Some 240 million packs of cigarettes were sold last month, down 14 percent from a year earlier, according to the data compiled by the Ministry of Strategy and Finance.

The monthly sales have been on a decline since November last year, when 290 million packs were sold.

The ministry attributed the sales drop to a government-led anti-smoking campaign.

 

Article from : http://www.koreaherald.com/view.php?ud=20170313001028

Around one-quarter of South Koreans stuck in low-wage work (hankyoreh)

More women than men in low-wage work, and despite increase, South Korea’s welfare spending still roughly half OECD average

Around one-quarter of South Korean wage earners are engaged in low-wage work, a percentage that has remained virtually unchanged with just a 0.5 percentage point drop in the past 10 years, a study shows.South Korea’s public and social welfare expenditures were also found to be just half the average for OECD member countries.

The Ministry of Health and Welfare announced the findings as part of a report titled “Social Security Viewed through Statistics 2016” published on Mar. 2. The social security statistics consist of 162 representative indicators in areas such as family, health, work, employment security, poverty, and environment.
The findings published on Mar. 2 showed 23.7% of workers in low-wage jobs, the third highest rate in the OECD after Ireland the US. The indicator is a representation of wage inequality, with higher percentages of low-wage workers signifying not only labor market inequality but a greater likely of working poverty.The category of low-wage workers includes those earning less than two-thirds the median salary for all wage earners. By 2014 standards, it represented an hourly wage below 6,712 won (US$5.84), or approximately 1.4 million won (US$1,220) per month.
The rate of low-wage employment was far higher for women than men by a margin of 37.8% to 15.4% – a number attributable to the large percentage of female workers in low-income industries such as hospitality and restaurants or in irregular positions. The percentage of workers in low-wage jobs was also down by only 0.5 percentage points from the 24.2% recorded in 2004, indicating almost no improvement in the preceding decade.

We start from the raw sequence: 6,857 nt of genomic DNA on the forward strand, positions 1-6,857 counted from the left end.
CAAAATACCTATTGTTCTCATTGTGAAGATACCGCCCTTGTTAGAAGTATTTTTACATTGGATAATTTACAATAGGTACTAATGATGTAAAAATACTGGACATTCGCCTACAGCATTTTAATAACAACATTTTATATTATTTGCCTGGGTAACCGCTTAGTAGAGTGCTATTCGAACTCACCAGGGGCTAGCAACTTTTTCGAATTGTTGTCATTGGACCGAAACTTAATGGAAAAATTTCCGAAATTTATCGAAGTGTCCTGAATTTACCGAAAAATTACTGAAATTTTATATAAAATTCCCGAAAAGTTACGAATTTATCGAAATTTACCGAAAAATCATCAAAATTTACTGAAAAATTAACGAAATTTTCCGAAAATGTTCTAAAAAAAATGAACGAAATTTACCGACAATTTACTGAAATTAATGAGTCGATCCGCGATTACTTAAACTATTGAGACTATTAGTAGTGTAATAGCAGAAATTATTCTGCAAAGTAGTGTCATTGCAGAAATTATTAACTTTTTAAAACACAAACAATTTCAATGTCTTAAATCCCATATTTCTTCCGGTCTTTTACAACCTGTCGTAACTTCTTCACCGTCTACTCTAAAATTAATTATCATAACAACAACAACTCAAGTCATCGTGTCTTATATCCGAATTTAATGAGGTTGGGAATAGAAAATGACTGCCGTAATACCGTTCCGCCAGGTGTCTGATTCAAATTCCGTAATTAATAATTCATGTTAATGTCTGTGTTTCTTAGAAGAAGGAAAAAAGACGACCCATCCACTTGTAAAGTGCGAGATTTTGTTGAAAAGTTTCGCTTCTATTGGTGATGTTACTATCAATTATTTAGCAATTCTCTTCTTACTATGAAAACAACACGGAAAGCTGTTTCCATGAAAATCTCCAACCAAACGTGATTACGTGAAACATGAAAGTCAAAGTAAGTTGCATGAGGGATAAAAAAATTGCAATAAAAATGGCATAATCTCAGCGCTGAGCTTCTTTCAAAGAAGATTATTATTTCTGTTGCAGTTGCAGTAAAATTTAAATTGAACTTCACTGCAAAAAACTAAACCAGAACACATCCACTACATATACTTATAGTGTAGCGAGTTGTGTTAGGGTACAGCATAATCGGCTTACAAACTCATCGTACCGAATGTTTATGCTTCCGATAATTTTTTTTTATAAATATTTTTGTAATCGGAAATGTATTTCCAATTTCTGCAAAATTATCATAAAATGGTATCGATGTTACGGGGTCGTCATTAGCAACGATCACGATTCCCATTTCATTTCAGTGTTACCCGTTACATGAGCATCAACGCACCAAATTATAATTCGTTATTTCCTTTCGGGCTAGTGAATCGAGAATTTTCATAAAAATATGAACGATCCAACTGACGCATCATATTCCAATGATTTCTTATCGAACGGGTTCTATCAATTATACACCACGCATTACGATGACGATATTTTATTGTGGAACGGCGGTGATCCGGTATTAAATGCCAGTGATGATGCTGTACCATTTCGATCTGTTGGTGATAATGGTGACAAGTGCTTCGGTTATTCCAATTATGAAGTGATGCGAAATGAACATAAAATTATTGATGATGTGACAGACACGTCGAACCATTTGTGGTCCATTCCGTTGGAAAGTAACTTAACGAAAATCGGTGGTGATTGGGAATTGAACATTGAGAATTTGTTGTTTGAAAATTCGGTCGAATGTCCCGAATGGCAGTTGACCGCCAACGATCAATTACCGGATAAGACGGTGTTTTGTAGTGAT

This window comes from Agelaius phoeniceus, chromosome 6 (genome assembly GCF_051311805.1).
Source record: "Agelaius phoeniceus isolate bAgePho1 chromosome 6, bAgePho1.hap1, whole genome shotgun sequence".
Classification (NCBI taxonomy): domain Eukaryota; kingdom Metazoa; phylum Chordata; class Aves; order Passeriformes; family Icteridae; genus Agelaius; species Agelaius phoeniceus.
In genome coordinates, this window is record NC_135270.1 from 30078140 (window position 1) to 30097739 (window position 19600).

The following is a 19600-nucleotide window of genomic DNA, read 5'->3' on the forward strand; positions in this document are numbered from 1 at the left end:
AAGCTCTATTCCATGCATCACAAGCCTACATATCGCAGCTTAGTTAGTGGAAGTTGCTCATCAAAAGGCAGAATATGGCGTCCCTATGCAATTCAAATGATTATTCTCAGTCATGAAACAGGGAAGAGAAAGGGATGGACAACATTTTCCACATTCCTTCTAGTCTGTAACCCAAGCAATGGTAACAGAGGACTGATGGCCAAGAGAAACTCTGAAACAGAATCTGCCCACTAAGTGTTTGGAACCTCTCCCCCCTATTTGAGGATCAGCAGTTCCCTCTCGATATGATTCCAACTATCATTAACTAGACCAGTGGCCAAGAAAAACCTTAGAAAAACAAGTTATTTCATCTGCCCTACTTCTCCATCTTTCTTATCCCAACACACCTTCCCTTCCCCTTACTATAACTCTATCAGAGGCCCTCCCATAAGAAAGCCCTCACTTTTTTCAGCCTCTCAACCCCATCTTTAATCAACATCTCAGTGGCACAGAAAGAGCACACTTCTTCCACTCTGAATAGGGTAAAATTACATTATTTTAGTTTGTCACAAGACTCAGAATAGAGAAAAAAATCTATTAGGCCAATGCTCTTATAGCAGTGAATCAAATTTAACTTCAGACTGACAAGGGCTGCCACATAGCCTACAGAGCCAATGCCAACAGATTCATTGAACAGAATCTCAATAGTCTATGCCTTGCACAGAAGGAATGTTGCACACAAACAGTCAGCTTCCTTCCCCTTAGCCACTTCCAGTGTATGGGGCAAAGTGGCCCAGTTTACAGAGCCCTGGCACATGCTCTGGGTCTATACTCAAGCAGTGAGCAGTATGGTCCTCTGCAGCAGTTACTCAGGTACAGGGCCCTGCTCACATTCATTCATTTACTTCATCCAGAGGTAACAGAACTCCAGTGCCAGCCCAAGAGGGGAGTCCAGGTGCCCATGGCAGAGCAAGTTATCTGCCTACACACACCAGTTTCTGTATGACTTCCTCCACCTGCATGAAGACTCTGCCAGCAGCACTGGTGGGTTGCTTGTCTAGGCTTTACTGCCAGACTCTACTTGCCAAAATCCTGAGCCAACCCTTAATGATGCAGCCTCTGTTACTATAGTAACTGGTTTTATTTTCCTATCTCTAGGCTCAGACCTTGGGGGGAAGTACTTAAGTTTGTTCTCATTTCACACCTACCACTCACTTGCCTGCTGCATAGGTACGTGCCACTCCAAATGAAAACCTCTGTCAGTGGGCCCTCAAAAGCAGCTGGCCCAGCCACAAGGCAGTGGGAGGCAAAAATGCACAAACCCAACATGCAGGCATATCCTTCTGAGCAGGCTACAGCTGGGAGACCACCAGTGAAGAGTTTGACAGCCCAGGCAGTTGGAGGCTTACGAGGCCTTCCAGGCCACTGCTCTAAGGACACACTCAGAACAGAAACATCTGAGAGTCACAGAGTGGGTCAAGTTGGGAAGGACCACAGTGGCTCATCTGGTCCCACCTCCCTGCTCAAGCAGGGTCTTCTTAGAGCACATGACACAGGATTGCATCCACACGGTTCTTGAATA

South Korea’s public and social welfare spending was found to remain at a low level. In 2014, South Korea spent 10.4% of GDP on public and social welfare, or roughly half the 21% average for the OECD’s 30 member countries.At the same time, the Ministry of Health and Welfare noted, “While the OECD average increased by 0.98% a year from 2000 to 2016, South Korea’s annual rate of increase in public and social welfare spending over the same period was high at 5.4%.”The rate of national Basic Livelihood Benefits payment was calculated at 3.2% for 2015, with 16,460,000 beneficiaries. The rate showed almost no increase from 2001, when it stood at 3%.
By Hwangbo Yon, staff reporter

South Korea takes down website that maps its most fertile female citizens

#gender, #fertile_female_map, #lowest_birth_rate, #sexist_government_of_South_Korea


Feminist campaigners are not happy about the pink-coloured map

South Korea has taken down a website showing where its most fertile female citizens live within hours of it going live.

The pink-coloured map showed users where there were the most women aged 15 to 49 as part of the government’s drive to reverse a flagging birth rate.

But a storm of criticism led it to deactivate the site while it undergoes corrections. People had complained that it treated the birth rate as a problem that only related to women, because there were no pictures of men on the site.

Feminist campaigner Lee Min-kyung, 24, said: “I felt so angered that it blatantly showed how the government saw women’s bodies as the country’s reproductive tools.”

South Korean ministers said the website “was established to encourage local governments to learn and compare other governments’ benefits and to promote free competition”.

Users could also check what benefits local authorities could give them if they had a child, the average marriage age and other information.

The country has tried a number of methods to boost the birth rate, including cracking down on illegal abortions and turning off lights in office buildings early to encourage workers to head home.

South Korea has one of the lowest birth rates in the world, significantly lower than it was 50 years ago. Officials fear a shrinking workforce will hit economic growth.

 

Original article from http://ind.pn/2hCeXbK